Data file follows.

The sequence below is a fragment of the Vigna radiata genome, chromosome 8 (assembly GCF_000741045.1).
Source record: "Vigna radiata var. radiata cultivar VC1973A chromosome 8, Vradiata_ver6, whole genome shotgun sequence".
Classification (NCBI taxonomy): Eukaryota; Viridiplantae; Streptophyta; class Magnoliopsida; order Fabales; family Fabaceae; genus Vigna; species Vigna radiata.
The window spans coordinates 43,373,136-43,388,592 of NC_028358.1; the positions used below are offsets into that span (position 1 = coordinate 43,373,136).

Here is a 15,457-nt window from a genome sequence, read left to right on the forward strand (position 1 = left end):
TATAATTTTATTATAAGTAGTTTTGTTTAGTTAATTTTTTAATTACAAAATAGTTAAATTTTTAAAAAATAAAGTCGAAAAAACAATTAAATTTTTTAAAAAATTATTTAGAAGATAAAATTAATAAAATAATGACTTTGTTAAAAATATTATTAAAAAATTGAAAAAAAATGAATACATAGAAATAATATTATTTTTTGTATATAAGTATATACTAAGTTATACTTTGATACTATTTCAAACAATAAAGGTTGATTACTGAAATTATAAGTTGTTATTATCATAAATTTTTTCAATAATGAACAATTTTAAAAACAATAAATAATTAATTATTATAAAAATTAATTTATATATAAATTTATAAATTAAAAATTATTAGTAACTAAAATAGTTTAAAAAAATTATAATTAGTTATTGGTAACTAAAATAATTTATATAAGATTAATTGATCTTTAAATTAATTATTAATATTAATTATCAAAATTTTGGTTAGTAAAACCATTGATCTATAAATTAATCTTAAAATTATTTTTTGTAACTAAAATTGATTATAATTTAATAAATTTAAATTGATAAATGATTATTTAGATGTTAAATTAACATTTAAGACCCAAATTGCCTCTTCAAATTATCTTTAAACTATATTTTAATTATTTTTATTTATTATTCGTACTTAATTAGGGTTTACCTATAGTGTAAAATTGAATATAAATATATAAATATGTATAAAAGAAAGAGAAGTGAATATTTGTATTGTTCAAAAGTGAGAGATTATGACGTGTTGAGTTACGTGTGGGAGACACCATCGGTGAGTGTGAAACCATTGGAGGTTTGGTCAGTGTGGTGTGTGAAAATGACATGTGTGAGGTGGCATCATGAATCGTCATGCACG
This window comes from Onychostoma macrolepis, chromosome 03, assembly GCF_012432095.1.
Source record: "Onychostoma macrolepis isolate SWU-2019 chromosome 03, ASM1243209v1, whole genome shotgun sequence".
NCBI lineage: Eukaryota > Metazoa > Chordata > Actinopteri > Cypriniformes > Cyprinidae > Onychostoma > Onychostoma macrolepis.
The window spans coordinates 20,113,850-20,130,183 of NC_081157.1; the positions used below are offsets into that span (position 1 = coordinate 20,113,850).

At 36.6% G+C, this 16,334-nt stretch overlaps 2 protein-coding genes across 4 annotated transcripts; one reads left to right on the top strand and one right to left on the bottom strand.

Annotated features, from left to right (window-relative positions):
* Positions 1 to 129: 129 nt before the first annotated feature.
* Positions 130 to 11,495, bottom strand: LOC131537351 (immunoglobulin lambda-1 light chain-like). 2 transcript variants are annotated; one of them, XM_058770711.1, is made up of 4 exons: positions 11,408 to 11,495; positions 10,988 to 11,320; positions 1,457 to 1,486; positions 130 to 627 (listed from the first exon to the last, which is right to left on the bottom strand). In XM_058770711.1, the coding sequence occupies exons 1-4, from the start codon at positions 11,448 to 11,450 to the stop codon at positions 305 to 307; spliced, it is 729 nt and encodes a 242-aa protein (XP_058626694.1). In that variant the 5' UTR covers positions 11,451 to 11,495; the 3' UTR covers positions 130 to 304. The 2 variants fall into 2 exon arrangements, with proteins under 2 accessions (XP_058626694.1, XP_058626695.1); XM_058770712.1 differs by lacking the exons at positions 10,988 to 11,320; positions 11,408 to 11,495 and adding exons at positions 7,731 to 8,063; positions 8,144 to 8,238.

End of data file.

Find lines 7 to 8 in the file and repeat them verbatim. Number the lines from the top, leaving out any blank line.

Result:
This window comes from Onychostoma macrolepis, chromosome 03, assembly GCF_012432095.1.
Source record: "Onychostoma macrolepis isolate SWU-2019 chromosome 03, ASM1243209v1, whole genome shotgun sequence".